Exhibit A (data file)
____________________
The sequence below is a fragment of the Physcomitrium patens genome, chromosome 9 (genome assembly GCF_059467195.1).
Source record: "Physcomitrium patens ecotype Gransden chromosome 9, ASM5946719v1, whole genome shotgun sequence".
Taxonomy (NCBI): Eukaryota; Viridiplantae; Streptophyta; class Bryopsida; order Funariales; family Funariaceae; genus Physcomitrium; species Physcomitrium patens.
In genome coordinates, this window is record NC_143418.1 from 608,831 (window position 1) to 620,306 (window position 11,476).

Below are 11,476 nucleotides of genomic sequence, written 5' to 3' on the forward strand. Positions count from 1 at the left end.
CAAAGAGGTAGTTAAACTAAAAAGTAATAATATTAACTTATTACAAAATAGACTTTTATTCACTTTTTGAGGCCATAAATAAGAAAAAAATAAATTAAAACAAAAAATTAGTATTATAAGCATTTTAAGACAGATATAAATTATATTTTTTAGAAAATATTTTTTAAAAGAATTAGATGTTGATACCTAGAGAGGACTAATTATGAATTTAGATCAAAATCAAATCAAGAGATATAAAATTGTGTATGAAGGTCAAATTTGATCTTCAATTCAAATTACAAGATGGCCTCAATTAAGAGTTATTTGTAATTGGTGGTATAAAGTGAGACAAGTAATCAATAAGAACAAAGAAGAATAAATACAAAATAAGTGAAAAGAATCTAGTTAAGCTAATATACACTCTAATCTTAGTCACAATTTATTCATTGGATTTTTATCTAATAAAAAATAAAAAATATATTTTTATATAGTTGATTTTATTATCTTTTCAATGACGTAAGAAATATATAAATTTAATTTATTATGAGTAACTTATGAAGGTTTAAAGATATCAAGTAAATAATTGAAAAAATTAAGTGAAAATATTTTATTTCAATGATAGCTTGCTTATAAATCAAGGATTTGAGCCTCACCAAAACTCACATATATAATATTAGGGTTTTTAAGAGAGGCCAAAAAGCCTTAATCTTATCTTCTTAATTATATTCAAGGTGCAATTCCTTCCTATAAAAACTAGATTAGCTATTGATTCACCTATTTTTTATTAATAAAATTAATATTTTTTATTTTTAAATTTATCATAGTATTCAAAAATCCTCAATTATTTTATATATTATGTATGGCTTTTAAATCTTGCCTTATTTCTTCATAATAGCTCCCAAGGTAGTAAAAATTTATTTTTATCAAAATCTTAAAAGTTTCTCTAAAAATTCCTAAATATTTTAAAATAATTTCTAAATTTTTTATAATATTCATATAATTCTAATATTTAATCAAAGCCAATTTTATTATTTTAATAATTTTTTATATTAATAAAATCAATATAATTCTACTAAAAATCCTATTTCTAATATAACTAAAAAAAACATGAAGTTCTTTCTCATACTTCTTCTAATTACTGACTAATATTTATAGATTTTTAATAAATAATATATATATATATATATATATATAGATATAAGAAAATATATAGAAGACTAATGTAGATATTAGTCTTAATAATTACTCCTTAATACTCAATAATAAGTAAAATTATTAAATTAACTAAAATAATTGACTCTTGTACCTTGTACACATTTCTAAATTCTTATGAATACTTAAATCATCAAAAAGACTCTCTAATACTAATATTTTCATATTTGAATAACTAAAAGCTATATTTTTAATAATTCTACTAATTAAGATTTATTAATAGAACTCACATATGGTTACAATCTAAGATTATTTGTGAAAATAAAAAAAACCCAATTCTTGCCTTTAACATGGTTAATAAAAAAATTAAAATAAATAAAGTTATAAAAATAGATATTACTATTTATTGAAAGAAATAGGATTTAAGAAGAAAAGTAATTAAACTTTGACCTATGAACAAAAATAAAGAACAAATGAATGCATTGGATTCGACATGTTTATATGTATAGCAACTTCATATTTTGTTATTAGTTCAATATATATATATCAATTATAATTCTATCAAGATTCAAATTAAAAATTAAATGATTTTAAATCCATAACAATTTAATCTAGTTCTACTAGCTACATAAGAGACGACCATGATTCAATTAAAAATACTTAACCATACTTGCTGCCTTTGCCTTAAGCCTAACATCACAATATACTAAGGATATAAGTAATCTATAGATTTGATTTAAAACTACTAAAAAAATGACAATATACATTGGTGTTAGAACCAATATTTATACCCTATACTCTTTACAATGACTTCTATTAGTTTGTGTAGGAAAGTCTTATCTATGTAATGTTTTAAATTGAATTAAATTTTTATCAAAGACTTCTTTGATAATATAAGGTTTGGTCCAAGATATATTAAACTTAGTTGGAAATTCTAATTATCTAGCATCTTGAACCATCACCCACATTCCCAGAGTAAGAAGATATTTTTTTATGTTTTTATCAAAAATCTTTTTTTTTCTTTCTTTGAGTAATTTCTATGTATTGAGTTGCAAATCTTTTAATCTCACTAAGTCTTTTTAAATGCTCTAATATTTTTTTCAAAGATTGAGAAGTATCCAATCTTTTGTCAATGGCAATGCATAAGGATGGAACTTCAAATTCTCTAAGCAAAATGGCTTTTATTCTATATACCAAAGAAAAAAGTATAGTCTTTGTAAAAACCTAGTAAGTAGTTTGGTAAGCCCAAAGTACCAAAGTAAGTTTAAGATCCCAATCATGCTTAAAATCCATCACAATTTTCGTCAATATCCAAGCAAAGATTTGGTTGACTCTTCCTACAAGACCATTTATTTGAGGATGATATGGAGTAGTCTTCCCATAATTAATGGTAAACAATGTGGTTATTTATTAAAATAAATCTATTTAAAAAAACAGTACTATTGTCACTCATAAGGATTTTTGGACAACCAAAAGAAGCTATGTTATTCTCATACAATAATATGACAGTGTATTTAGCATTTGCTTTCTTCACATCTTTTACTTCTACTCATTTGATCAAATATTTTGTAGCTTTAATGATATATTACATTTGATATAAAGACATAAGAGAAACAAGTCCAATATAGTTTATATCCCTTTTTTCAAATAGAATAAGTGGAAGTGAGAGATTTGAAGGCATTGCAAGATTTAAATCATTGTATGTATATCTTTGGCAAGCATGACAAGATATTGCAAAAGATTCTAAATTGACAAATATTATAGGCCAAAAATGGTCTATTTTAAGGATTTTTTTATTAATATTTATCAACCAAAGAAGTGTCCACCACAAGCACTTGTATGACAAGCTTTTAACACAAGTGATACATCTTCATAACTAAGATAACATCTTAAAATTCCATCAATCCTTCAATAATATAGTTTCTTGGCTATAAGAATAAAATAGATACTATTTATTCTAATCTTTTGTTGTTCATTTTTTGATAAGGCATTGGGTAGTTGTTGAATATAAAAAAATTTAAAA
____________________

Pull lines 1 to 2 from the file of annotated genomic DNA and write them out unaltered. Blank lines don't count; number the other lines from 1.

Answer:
The sequence below is a fragment of the Physcomitrium patens genome, chromosome 9 (genome assembly GCF_059467195.1).
Source record: "Physcomitrium patens ecotype Gransden chromosome 9, ASM5946719v1, whole genome shotgun sequence".